After a lengthy and extensive probe that included analyzing weather conditions, the federal government was unable to identify one key contaminant or source of the smog. But officials did identify three factors that led to the tragedy: the pollutants emitted by the plants, the temperature inversion and the unique geography of the Donora valley that further entrapped the pollutants.
A subsequent report on the findings offered recommendations to prevent such an event from reoccurring, such as creating a weather alert system to warn the region of conditions that could produce further smog incidents.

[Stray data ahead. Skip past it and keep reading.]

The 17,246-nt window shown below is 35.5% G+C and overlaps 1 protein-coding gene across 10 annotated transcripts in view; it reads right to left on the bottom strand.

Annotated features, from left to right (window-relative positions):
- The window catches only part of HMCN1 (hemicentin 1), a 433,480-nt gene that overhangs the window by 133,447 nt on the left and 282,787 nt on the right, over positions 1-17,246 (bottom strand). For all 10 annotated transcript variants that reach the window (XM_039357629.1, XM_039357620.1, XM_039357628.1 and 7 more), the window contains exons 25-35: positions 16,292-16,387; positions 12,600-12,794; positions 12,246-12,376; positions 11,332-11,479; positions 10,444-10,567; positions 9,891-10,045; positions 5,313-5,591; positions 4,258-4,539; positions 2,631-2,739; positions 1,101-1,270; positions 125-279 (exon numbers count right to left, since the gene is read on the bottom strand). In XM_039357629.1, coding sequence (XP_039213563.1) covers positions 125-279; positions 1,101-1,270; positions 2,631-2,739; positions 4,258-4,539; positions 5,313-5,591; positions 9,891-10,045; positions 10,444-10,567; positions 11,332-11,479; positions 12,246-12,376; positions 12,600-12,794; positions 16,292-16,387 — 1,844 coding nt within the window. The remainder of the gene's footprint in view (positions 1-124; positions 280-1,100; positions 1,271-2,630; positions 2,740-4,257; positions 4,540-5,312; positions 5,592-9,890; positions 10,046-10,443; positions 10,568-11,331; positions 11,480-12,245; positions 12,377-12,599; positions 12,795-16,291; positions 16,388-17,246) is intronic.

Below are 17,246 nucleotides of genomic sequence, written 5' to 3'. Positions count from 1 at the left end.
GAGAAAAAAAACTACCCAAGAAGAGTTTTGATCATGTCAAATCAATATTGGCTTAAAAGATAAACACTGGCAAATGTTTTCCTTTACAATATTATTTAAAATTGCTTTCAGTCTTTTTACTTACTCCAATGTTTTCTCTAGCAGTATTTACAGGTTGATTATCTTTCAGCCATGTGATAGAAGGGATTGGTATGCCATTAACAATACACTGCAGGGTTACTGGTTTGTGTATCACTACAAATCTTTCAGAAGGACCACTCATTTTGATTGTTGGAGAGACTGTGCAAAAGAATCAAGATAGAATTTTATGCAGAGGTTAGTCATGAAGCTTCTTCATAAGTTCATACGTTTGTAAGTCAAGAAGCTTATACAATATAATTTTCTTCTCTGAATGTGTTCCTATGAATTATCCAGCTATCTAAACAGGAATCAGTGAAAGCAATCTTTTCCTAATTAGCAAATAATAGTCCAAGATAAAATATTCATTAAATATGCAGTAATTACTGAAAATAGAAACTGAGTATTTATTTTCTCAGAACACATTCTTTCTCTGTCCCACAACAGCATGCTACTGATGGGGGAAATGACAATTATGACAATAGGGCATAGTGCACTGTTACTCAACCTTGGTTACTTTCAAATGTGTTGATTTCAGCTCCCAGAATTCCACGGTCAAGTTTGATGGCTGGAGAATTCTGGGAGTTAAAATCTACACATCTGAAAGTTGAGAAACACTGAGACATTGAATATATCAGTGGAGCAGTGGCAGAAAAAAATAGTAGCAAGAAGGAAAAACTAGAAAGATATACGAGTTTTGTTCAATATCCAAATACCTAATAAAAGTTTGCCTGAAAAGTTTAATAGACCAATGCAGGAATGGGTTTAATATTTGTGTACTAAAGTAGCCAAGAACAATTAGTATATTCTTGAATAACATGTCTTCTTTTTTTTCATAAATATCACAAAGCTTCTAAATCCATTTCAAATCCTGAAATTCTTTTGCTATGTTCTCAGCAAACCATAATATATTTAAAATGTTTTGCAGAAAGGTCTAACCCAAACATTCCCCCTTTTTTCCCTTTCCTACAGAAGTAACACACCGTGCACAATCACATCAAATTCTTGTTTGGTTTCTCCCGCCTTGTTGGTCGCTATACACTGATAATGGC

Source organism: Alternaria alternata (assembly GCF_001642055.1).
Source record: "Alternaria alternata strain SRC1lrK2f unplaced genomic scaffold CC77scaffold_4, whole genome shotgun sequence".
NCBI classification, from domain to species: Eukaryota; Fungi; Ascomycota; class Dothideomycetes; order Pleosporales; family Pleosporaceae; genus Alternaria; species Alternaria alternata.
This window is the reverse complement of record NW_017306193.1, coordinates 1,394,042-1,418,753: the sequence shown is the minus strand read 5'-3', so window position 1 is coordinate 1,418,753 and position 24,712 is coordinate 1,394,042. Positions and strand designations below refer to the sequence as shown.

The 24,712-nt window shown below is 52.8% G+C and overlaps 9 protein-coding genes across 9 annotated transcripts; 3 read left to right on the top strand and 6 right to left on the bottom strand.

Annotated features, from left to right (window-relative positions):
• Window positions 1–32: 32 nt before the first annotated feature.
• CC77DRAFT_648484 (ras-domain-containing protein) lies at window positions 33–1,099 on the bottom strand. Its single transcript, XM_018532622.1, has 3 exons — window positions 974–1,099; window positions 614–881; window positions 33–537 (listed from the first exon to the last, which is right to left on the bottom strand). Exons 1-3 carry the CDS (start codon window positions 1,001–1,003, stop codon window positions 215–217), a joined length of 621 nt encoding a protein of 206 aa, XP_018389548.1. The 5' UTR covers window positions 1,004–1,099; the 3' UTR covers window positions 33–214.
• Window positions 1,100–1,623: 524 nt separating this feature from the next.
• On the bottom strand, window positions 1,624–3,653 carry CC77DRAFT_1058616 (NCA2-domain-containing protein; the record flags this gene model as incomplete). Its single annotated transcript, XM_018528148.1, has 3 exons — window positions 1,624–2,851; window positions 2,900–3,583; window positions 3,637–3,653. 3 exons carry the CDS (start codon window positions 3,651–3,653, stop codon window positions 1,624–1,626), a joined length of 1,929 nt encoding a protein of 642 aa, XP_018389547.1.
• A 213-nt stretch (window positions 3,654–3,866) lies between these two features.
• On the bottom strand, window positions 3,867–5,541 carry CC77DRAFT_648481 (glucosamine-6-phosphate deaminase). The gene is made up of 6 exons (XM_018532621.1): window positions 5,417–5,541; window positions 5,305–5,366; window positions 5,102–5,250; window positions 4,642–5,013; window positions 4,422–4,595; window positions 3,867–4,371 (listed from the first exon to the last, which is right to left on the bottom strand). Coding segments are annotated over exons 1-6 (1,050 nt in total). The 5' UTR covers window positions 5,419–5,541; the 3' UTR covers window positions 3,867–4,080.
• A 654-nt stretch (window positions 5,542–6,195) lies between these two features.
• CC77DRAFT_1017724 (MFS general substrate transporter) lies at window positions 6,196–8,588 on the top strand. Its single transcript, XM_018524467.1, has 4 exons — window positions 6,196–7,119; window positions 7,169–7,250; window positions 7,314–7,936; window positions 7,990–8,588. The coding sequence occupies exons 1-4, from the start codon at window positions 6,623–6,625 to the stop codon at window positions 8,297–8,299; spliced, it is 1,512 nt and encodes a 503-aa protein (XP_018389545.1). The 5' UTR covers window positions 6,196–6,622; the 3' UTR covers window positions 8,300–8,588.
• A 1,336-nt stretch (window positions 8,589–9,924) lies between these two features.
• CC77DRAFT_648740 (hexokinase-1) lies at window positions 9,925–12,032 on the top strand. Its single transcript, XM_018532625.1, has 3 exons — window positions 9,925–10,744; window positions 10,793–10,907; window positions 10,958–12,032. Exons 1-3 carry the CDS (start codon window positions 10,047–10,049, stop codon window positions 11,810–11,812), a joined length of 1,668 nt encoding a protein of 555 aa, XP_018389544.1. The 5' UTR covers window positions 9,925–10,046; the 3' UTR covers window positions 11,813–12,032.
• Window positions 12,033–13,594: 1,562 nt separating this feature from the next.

That terrible week in Donora was one of the national catalysts for the modern “clean air” movement, eventually culminating with the passing of the Clean Air Act in 1963. The act set standards for the concentration of pollutants in outdoor air, created requirements for industrial facilities to curb negative effects on air quality and eventually paved the way for future guidelines on a bevy of climate-related subjects.
Today, Donora’s population is roughly half of what it was back in 1948, but the borough set up a permanent reminder of what happened all those years ago with the establishment of the Donora Smog Museum, curated by the local Historical Society. A historical team carries out partnerships with other local, state and national constituents, taking part in lectures and media sessions. Their goal is to better inform people about the public health crisis and ensure such a catastrophe never happens again.
Produced in association with AccuWeather.